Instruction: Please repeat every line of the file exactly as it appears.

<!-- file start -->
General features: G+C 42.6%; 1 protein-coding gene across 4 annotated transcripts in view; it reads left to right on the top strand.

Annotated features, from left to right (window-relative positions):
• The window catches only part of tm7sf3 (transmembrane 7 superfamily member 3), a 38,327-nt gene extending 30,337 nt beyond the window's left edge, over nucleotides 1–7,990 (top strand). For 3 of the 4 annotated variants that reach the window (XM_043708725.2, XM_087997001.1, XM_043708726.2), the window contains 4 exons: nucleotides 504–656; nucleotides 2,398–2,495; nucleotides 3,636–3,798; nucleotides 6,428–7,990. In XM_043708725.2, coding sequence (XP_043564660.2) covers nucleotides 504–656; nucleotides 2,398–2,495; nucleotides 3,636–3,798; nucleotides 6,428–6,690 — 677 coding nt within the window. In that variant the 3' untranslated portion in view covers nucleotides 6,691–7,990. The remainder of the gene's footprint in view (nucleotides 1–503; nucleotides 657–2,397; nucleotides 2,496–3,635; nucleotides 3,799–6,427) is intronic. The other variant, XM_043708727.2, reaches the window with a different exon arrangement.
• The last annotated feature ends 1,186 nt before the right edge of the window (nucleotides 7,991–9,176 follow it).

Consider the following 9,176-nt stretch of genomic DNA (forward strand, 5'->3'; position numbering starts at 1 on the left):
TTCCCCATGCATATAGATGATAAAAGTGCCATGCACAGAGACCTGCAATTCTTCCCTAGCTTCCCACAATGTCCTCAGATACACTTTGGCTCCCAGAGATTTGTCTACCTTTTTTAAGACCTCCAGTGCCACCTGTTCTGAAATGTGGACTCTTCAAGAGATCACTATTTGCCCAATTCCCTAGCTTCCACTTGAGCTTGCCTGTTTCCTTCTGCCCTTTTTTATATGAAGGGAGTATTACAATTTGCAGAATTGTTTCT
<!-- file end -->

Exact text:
General features: G+C 42.6%; 1 protein-coding gene across 4 annotated transcripts in view; it reads left to right on the top strand.

Annotated features, from left to right (window-relative positions):
• The window catches only part of tm7sf3 (transmembrane 7 superfamily member 3), a 38,327-nt gene extending 30,337 nt beyond the window's left edge, over nucleotides 1–7,990 (top strand). For 3 of the 4 annotated variants that reach the window (XM_043708725.2, XM_087997001.1, XM_043708726.2), the window contains 4 exons: nucleotides 504–656; nucleotides 2,398–2,495; nucleotides 3,636–3,798; nucleotides 6,428–7,990. In XM_043708725.2, coding sequence (XP_043564660.2) covers nucleotides 504–656; nucleotides 2,398–2,495; nucleotides 3,636–3,798; nucleotides 6,428–6,690 — 677 coding nt within the window. In that variant the 3' untranslated portion in view covers nucleotides 6,691–7,990. The remainder of the gene's footprint in view (nucleotides 1–503; nucleotides 657–2,397; nucleotides 2,496–3,635; nucleotides 3,799–6,427) is intronic. The other variant, XM_043708727.2, reaches the window with a different exon arrangement.
• The last annotated feature ends 1,186 nt before the right edge of the window (nucleotides 7,991–9,176 follow it).

Consider the following 9,176-nt stretch of genomic DNA (forward strand, 5'->3'; position numbering starts at 1 on the left):
TTCCCCATGCATATAGATGATAAAAGTGCCATGCACAGAGACCTGCAATTCTTCCCTAGCTTCCCACAATGTCCTCAGATACACTTTGGCTCCCAGAGATTTGTCTACCTTTTTTAAGACCTCCAGTGCCACCTGTTCTGAAATGTGGACTCTTCAAGAGATCACTATTTGCCCAATTCCCTAGCTTCCACTTGAGCTTGCCTGTTTCCTTCTGCCCTTTTTTATATGAAGGGAGTATTACAATTTGCAGAATTGTTTCT